Duff- A US Forest Service term for the leaf liter and organic material on the first few inches of the ground. Sustainable trail cannot be built on Duff. The roots and other organic material will break down and create places for water to collect. Roots left behind promote the growth of plants in the trail tread, increasing maintenance efforts.
Duff Removal with the Zipper Method – Honest trail diggers will admit they hate removing Duff. Yet it is one of the most critical functions of trail building. To make Duff removal a little easier and avoid leaving Duff behind this method is a step in the right direction.
After raking off the loose leaf litter the digger used a mattock to cut a line down the center of the trail. Working in section about six feet long helps make the job more manageable.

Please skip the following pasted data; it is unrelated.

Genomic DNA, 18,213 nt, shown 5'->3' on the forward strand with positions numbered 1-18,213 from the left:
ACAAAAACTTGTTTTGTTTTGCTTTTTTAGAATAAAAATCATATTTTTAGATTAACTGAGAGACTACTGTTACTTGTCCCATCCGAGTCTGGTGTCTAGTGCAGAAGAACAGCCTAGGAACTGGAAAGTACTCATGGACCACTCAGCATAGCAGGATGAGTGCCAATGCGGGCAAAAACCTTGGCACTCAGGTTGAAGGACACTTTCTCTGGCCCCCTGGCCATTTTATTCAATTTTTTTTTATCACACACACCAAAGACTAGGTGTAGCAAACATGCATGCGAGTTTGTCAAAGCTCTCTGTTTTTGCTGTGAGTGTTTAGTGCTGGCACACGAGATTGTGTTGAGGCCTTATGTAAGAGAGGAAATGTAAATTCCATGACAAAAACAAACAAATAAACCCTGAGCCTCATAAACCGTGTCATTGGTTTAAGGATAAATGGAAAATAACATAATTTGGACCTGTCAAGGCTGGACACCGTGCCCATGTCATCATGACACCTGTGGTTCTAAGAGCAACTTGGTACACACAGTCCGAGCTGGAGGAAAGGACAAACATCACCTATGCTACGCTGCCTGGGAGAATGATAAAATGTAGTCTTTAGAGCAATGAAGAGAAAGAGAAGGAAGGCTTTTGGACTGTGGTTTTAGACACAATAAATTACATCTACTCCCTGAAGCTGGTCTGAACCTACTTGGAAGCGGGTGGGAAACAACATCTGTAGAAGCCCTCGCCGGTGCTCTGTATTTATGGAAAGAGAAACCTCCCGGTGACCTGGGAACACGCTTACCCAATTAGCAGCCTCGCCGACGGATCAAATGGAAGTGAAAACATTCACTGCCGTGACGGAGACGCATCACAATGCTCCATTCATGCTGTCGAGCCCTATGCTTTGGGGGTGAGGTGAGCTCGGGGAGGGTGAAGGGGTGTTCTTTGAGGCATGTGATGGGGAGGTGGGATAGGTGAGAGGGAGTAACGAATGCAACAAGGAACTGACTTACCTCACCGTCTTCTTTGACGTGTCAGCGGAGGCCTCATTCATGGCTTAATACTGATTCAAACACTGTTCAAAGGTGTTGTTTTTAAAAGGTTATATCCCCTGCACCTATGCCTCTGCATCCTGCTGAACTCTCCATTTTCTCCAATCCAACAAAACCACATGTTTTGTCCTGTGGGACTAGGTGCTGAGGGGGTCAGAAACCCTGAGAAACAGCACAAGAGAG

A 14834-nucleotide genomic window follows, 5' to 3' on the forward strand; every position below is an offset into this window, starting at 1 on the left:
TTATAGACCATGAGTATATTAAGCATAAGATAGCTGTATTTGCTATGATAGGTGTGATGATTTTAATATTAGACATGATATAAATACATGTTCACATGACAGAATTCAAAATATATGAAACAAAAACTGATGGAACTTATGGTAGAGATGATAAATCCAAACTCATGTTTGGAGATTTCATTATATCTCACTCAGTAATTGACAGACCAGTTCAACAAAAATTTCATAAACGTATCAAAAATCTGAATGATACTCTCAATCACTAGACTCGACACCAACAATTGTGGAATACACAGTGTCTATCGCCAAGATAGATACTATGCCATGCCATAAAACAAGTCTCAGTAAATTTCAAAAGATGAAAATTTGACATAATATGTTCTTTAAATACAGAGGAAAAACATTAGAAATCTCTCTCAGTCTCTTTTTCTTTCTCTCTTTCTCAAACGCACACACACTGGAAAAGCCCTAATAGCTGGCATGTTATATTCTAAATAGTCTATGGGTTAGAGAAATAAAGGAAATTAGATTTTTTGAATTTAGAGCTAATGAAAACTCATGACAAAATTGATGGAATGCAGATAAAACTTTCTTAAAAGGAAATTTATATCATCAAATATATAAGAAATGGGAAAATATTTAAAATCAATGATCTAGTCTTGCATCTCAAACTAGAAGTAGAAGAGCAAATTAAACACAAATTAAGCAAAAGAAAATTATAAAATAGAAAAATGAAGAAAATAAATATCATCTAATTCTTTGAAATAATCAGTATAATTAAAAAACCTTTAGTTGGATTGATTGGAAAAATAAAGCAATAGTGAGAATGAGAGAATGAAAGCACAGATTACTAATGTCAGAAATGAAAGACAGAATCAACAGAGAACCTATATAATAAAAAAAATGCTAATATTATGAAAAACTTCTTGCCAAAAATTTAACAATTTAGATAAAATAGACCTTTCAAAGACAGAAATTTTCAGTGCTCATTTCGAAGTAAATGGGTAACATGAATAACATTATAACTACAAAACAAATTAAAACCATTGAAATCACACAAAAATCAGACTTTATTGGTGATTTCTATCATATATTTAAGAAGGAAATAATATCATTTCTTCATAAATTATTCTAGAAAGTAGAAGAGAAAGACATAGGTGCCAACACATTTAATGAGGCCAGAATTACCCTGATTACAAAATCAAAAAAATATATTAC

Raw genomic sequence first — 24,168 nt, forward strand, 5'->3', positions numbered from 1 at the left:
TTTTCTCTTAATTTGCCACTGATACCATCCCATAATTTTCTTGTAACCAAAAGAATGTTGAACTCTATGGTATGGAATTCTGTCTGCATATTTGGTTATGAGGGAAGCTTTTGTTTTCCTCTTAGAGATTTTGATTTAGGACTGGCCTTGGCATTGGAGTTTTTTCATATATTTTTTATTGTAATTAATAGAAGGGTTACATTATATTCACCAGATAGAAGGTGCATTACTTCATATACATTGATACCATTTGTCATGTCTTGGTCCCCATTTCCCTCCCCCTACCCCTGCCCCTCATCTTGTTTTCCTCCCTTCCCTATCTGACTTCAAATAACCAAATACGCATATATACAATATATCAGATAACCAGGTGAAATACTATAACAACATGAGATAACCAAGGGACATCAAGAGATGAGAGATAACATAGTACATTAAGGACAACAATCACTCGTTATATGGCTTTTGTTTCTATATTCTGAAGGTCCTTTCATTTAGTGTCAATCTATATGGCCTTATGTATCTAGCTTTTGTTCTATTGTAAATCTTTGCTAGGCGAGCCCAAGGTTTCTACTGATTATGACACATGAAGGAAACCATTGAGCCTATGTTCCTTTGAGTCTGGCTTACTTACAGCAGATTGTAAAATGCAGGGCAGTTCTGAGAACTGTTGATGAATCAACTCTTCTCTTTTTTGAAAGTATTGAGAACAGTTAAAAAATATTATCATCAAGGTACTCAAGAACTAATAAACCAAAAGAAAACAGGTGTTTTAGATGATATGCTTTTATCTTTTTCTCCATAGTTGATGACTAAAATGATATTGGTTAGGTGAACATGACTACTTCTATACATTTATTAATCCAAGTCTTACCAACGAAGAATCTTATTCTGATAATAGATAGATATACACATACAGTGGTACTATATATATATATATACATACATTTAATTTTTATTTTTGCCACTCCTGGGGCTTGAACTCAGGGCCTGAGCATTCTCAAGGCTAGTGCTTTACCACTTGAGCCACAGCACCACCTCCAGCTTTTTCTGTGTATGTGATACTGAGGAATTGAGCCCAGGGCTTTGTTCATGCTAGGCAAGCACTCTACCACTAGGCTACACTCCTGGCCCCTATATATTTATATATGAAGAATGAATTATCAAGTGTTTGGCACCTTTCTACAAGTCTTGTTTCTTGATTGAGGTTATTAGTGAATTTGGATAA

Next the digger works to remove the Duff on the DOWNHILL half of the trail first. Instead of slamming the mattock into the ground, the head is skimmed at a shallow angle just under the surface. The idea is to separate the Duff and roots from the mineral soil. In many cases the Duff begins to come up in sheets like a carpet instead of in little chopped up pieces. The Duff is then lifted away and spread into the woods on the downhill side.
Rocks ! A fact of life in trail building. The rules about rocks and Duff handling are simple on the CT. Duff goes DOWNHILL and rocks go UPHILL. Rocks are simply placed on the up hill side of the trail above the back slope – not as a wall – but randomly. Sometimes in small collections near the base of a trees next to the trail. These rocks are valuable inventory for crib walls, armoring or filling in holes left from stump removal. Instead of covering them with Duff below the trail, placing them above the trail keeps them visible and easy to find when needed.